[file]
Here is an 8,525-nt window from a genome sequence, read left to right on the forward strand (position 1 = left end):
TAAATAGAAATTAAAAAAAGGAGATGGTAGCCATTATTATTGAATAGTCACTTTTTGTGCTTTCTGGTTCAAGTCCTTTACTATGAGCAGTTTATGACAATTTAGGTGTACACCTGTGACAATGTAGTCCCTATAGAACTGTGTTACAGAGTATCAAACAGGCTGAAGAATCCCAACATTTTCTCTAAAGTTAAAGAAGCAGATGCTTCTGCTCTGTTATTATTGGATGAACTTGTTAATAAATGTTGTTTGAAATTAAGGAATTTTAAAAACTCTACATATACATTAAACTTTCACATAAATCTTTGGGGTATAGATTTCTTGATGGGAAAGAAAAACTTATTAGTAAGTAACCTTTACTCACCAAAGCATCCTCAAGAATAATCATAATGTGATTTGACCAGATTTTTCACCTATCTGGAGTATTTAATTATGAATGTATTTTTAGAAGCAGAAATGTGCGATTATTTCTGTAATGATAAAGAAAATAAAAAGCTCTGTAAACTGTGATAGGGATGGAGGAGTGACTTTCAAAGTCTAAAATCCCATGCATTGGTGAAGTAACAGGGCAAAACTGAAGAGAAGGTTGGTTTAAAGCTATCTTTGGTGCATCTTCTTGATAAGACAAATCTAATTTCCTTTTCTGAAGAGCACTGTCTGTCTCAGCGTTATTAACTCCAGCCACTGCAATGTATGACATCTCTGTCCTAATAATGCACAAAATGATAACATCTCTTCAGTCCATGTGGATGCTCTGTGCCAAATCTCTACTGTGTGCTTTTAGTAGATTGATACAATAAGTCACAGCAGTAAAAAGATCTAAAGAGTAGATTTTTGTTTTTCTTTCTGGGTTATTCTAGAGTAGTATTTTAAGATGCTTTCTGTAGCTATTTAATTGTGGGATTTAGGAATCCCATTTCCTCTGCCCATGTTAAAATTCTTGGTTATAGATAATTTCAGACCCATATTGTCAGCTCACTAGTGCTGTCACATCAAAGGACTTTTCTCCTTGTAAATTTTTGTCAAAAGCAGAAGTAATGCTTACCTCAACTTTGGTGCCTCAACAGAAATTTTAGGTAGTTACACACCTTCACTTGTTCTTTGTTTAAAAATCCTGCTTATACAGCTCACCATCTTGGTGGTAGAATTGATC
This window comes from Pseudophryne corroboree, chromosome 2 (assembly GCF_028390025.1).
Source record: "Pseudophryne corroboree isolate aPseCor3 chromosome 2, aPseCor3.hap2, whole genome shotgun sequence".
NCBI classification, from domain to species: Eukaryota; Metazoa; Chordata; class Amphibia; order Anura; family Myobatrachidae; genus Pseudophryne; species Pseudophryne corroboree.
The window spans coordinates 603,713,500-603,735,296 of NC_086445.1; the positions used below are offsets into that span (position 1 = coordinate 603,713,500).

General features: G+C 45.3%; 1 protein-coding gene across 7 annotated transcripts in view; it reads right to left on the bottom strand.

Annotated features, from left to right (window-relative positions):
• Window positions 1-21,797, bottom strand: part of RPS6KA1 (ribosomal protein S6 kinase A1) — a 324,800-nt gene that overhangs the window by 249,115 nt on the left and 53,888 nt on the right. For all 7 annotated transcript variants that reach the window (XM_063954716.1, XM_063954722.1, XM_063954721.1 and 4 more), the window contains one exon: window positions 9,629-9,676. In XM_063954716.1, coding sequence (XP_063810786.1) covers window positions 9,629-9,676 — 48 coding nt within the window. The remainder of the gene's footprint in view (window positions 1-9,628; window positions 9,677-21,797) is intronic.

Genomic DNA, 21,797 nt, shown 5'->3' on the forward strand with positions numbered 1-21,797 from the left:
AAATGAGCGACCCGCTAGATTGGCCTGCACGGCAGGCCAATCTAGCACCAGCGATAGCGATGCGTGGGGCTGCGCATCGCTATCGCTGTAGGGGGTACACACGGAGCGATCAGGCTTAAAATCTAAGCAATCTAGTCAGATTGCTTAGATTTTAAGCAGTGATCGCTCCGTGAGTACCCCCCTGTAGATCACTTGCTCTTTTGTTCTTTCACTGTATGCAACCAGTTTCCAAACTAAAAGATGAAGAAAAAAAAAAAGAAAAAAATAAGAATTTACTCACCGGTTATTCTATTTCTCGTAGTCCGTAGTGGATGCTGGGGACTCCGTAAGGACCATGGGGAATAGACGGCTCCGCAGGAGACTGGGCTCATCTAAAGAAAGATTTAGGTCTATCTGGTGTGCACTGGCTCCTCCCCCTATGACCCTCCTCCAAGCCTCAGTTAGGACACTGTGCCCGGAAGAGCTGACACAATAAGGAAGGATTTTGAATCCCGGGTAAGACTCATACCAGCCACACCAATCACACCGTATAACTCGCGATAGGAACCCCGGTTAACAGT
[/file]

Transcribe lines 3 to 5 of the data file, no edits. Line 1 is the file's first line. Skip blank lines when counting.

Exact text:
This window comes from Pseudophryne corroboree, chromosome 2 (assembly GCF_028390025.1).
Source record: "Pseudophryne corroboree isolate aPseCor3 chromosome 2, aPseCor3.hap2, whole genome shotgun sequence".
NCBI classification, from domain to species: Eukaryota; Metazoa; Chordata; class Amphibia; order Anura; family Myobatrachidae; genus Pseudophryne; species Pseudophryne corroboree.